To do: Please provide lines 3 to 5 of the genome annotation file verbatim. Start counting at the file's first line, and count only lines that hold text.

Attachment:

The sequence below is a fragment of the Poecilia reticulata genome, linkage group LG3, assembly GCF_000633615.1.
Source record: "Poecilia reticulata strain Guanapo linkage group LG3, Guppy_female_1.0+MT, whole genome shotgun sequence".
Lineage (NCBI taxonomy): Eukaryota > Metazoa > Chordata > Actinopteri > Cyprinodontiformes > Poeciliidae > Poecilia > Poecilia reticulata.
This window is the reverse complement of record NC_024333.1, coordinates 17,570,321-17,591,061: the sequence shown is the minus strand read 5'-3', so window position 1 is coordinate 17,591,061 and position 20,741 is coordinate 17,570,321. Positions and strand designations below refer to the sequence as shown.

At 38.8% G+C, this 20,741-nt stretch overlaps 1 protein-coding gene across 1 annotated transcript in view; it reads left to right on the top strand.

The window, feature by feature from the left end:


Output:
Lineage (NCBI taxonomy): Eukaryota > Metazoa > Chordata > Actinopteri > Cyprinodontiformes > Poeciliidae > Poecilia > Poecilia reticulata.
This window is the reverse complement of record NC_024333.1, coordinates 17,570,321-17,591,061: the sequence shown is the minus strand read 5'-3', so window position 1 is coordinate 17,591,061 and position 20,741 is coordinate 17,570,321. Positions and strand designations below refer to the sequence as shown.

At 38.8% G+C, this 20,741-nt stretch overlaps 1 protein-coding gene across 1 annotated transcript in view; it reads left to right on the top strand.